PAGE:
As with everything else, how and where consumers shop on Black Friday has been entirely reshaped by the COVID-19 pandemic.
Endless queues outside shops were replaced by virtual waiting rooms.
Black Friday last year was in fact the second-largest online spending day in U.S. history, just behind Cyber Monday in the same year, with consumers spending a whopping $9 billion online.
Using our Zeitgeist research carried out in August in the UK and U.S. we shed light on what marketers and retailers can expect from this year’s event and help them plan accordingly.
Consumers are prepared to empty their pockets.
High consumer confidence goes hand-in-hand with a successful golden quarter season for retailers.
And our data signals that this year we have all the necessary ingredients for another record-breaking Black Friday.
Compared to this time last year, in both the UK and U.S., consumers are much more confident about the future of their personal finances, meaning they’re prepared for a spending spree.
Given it’s early days, 29% of them are still not sure how exactly they’re planning to shop, but it’s encouraging that they haven’t disregarded the holiday altogether.
Even better news for retailers is that nearly 3 in 10 of them are planning to spend more money than last year too.
Some of the most lucrative audiences here will be younger people, with 34% of millennials planning to spend more compared to last year, as well as parents with young kids who are much more likely than the average consumer to say the same.
The toy, gaming, and electronics industries stand to benefit the most here, especially when parents are 28% more likely than the average shopper to say they’ll purchase gifts.
So, what is this audience most likely going to be looking for? Using our GWI Kids dataset, we can pinpoint 8-15-year-olds’ wishlists.
8-11s will most likely want:
- A video game (57%)
- A mobile phone (47%)
- A toy (45%)
While 12-15s would ask for:
- Clothing (56%)
- A mobile phone (53%)
- A video game (51%)
Retailers should also keep in mind these young kids have a lot of influence on their parents. When we asked them who decides which new toys are bought for them, 34% said it’s them, compared to 25% who said it’s their parents.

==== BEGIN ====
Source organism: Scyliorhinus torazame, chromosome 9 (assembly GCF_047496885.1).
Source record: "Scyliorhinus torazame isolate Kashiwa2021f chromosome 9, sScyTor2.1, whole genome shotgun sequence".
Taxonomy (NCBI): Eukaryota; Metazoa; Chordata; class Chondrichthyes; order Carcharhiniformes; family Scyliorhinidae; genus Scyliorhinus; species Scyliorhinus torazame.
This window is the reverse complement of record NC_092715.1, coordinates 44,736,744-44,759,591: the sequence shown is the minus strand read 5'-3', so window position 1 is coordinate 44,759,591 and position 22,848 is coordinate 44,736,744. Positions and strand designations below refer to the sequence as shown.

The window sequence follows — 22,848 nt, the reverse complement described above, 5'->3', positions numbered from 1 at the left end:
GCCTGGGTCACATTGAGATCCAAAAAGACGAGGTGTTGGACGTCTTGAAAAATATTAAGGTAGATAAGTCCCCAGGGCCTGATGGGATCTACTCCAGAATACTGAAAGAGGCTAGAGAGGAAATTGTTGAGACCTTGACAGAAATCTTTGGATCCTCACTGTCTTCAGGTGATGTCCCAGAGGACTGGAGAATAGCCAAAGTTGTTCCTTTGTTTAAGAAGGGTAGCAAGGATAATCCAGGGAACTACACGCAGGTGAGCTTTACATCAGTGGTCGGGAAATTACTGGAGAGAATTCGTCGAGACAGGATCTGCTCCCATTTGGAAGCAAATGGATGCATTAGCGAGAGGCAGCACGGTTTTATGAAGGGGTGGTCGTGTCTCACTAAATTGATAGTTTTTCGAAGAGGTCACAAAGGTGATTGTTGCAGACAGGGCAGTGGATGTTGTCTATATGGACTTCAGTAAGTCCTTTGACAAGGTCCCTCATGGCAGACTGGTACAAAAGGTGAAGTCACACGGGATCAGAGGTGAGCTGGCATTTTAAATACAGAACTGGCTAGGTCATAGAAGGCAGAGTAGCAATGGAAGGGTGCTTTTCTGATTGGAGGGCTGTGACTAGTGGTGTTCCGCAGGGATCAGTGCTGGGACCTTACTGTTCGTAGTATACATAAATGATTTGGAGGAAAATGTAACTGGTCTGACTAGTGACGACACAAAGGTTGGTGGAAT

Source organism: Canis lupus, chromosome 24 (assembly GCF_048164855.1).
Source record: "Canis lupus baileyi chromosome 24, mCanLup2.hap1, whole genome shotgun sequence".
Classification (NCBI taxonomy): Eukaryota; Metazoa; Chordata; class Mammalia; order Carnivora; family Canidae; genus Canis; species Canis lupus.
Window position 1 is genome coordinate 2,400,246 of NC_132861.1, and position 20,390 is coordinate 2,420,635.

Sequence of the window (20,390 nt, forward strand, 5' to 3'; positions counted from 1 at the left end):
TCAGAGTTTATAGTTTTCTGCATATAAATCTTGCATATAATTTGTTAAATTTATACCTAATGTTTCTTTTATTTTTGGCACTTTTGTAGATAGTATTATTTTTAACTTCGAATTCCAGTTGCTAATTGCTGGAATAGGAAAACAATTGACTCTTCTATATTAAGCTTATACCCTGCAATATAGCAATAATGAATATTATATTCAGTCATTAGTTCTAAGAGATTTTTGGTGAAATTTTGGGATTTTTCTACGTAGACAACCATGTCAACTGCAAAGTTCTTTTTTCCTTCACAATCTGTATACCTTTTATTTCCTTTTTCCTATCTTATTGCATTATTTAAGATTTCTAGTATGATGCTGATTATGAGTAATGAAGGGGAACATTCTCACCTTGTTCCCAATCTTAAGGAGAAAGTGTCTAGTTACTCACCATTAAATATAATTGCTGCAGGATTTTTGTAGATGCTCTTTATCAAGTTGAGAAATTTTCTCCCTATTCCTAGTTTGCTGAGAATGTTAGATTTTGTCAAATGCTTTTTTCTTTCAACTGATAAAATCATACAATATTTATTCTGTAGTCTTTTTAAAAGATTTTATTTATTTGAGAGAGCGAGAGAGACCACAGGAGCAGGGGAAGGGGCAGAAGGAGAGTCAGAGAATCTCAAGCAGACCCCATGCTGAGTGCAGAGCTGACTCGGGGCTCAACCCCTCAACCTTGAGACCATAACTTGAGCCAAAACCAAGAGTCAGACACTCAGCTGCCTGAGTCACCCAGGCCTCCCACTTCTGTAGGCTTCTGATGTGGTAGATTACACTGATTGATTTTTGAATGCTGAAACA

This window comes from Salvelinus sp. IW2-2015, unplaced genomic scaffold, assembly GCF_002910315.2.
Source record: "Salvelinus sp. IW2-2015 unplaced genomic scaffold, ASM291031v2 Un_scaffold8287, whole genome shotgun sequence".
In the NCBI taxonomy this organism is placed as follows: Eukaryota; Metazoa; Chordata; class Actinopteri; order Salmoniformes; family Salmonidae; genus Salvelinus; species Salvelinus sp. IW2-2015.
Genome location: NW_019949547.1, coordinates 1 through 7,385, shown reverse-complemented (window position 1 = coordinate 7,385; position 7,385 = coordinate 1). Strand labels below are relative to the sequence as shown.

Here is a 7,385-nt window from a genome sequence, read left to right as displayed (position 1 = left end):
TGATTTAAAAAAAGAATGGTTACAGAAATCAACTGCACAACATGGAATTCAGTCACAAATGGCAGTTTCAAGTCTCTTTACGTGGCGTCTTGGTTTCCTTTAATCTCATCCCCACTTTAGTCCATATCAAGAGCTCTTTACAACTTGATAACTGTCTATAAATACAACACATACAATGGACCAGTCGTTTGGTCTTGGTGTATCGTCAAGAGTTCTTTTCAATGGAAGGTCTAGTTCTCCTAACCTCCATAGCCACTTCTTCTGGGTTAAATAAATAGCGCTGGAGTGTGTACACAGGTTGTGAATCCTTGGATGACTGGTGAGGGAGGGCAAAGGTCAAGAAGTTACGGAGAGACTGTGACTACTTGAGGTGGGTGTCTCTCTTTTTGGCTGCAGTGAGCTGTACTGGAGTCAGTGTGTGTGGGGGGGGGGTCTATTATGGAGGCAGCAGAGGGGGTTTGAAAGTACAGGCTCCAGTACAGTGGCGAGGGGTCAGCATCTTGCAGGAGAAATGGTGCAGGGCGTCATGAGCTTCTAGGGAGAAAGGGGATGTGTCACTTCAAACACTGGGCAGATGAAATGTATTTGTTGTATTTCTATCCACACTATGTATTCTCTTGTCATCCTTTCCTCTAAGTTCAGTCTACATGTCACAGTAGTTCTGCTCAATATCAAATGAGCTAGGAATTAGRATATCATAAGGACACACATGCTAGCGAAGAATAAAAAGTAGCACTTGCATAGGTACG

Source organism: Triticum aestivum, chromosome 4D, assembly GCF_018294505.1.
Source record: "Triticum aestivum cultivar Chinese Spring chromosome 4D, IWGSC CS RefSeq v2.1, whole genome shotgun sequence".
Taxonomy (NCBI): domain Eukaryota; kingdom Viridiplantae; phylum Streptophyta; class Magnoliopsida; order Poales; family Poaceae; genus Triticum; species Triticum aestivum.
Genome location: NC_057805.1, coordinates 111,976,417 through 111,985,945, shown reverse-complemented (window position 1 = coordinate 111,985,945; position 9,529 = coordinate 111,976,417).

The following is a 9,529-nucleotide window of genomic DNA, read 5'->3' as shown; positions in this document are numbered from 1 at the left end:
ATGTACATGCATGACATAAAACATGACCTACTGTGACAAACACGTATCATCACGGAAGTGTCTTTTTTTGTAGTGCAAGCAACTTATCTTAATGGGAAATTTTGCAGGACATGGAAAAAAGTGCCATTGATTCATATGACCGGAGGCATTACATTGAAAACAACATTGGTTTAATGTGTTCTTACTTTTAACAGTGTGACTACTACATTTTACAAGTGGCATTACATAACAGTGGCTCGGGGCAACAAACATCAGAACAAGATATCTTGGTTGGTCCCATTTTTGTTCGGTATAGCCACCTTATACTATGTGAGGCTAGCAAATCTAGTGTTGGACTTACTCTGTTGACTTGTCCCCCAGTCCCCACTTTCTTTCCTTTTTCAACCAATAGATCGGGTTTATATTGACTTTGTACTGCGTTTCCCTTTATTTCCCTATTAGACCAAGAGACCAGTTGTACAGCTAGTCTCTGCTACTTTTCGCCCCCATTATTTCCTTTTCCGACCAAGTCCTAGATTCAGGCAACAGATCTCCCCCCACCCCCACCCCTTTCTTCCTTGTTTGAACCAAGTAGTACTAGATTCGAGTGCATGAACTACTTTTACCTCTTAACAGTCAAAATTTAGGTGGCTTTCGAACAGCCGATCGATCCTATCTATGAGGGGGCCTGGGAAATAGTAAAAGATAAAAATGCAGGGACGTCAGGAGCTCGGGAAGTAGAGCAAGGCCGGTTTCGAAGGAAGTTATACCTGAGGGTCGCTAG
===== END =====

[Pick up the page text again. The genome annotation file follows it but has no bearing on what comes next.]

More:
Having an influx of customers is anyone’s dream come true but meeting the demand might be a challenge for some, especially in post-Brexit UK.
Players in the toy industry are already warning of scarcity on the shelves for Christmas due to supply chain issues and shortage of lorry drivers in the country.
The challenges of this year’s season likely won’t be down to consumer demand but being able to adequately respond to it.
Despite easing restrictions, digital channels will be consumers’ go-to.
Online shopping is here to stay.
In our July Zeitgeist survey, 38% of UK and U.S. consumers said their online shopping behavior has increased compared to last year; and an impressive 91% say this will either remain the same in the future or increase further.
It’s fair to say ecommerce is turning into our default shopping method.
Our GWI USA dataset also points to notable shifts in how and what consumers shop online. The American population embraced ecommerce for small, everyday purchases typically bought in-store in ways we had not seen before.
Shopping online with pharmacy retailers grew by 20%, while online grocers saw an increase of 21%.
And we can also see this pattern when consumers tell us where they’re planning to shop specifically during Black Friday.
Online retail sites like Amazon are by far the main go-to channels for deal hunting, both in the UK and U.S. Easy price comparison and avoiding crowds are likely the main driving forces behind this.
And although brand websites – another online shopping method – take the second spot, in the U.S. they’re on par with department stores.